By Jackie Saulmon Ramirez | January 16, 2013
Up for debate at one Parents Anonymous meeting was whether or not it is advisable to spy on our children. I don’t think there is a single answer that would fit every situation but it is worth a thought.
A couple mothers both agreed that snooping would be wrong under any circumstance and would never entertain the idea. One mom said she never enters her daughter’s room without knocking first and when putting away clean, folded laundry she leaves her daughter’s clothes in a basket by the door. The other asked, “Do we teach our children to be honest and trusting by sneaking around through their belongings? I don’t think so.” Good point well put, trust and honesty are important values to consider.
Snooping or spying is like spanking in that parents either support it or they don’t, there is usually no middle ground. Another mom said she does knock before entering her children’s rooms but if the children are not present she will look through papers or peek inside drawers, “How else would I know what they are into? Do I respect my kids? Yes. Do I trust them? No, they are only human.”
If there were a middle ground I may have been on it. I was never the parent that says, “Oh no, not my child!” and I felt like I was ready for just about anything when it came to my girls. I was pretty busy with work, the house and our schedules so I really didn’t take time to snoop… unless there were a red flag and a good reason to make time.
Kids may swear, draw pictures of naked people and tell dirty jokes, that’s normal stuff kids do. Girls chatter about other girls and the ‘cute’ boy in row three. They talk about the teacher they think doesn’t like them and sometimes wish they would get the flu and a substitute would be assigned to grade papers. All normal, in fact the more you smile reading this the less likelihood there is a problem.
One day when I was putting away laundry I opened Katie’s drawer and pushed clean socks into something cold and clammy; it felt like a dead animal and I immediately took a step back. Pulling the socks out slowly I was genuinely shocked to find a one-pound block of mozzarella cheese between socks and underwear— or what was left of it. Katie has always loved mozzarella cheese and since I let them choose their own breakfast or snacks, she picked cheese the day before and forgot about it in the drawer.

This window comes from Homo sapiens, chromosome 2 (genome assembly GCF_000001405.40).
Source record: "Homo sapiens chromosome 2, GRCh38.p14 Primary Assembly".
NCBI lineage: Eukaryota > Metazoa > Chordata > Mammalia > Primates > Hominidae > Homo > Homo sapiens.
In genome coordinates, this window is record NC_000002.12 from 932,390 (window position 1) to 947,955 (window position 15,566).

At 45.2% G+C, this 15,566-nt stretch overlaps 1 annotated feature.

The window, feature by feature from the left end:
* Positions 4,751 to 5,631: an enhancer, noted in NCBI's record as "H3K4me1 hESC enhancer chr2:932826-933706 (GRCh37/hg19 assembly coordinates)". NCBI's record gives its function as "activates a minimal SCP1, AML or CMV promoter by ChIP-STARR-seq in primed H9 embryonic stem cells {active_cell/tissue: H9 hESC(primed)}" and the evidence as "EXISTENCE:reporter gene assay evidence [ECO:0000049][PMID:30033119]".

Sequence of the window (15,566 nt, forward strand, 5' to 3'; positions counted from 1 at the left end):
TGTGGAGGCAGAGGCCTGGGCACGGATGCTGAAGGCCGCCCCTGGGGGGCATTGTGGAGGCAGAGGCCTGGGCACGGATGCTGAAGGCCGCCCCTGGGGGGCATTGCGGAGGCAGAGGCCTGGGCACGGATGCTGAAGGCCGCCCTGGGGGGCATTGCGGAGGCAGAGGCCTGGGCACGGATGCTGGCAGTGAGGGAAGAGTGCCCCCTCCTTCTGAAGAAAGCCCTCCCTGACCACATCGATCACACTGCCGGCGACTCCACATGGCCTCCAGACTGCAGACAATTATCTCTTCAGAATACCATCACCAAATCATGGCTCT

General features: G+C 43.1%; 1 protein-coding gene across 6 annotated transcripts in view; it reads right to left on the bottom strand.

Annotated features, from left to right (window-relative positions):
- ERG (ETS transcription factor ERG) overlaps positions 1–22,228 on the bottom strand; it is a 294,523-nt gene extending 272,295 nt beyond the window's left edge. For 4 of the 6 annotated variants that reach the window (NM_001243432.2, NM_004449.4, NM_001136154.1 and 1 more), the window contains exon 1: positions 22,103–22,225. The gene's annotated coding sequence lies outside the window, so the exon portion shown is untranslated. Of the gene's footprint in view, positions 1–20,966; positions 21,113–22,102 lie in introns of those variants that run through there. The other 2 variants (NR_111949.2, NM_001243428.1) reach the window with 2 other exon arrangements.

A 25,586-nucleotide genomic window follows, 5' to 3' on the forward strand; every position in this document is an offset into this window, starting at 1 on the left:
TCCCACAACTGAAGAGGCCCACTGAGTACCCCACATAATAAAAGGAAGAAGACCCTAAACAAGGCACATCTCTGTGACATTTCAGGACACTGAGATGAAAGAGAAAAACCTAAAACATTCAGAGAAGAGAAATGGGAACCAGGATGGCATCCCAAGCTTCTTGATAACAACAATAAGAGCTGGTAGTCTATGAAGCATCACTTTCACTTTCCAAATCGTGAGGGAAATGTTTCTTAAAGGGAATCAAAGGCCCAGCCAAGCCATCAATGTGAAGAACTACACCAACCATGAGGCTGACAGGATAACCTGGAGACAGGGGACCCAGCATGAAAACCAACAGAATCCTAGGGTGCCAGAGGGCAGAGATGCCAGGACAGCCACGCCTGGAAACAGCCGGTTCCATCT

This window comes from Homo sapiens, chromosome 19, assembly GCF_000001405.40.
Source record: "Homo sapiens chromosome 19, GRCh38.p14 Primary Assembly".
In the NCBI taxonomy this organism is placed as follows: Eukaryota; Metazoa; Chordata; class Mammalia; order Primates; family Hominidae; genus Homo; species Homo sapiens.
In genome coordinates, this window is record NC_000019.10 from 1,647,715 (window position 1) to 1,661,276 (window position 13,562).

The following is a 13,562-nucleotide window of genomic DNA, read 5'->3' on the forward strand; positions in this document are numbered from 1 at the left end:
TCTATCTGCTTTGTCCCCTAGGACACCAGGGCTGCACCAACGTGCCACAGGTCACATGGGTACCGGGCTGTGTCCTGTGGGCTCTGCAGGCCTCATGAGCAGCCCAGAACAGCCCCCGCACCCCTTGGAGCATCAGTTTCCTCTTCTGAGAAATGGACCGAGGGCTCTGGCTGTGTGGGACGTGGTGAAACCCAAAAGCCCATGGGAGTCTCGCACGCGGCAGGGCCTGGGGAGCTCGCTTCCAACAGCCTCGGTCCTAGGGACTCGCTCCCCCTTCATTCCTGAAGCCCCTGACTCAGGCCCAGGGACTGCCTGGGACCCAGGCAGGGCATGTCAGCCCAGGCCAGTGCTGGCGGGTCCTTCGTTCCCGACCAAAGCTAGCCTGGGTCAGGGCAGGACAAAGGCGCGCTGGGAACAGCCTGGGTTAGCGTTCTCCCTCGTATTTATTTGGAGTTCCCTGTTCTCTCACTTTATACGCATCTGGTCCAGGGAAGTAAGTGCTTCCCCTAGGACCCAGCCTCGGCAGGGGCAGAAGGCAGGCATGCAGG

Items found in laundry were often a first clue to look further. More often than not my snooping ended there but I would always keep my eyes open. From other members in my group I had heard about drugs, tobacco, shoplifting, having sex and other things in group so I was determined not to be the ostrich with my head in the sand.
When thinking about spying I always considered their age and my role as a parent which was to guide and supervise. If I turned a blind eye to any red flags wouldn’t that be the same as allowing my child to make adult choices like using illegal substances or having sex?
When it was pointed out to me that the room belonged to my child I explained my view, “My child does not pay the mortgage, I do— the room belongs to me but we allow them stay there rent-free until they are eighteen.” I am also responsible for my children until they are eighteen. I think I have the right to decide if they get a pet snake, join a gang or set up shop as a drug dealer. I would want to know if my child has illegal fireworks, the makings for a bomb or a handgun. What my children can do also affects me until they are eighteen so that makes me legally responsible.
In the end, every parent has to take into consideration all the pros and cons and to make a decision that works best for their own family. As for my family, yes, I am probably going to snoop.
Tell me your thoughts on the matter. I am genuinely curious what other parents do and how they make the decision.
Copyright © 2014 Jackie Saulmon Ramirez. All Rights Reserved.
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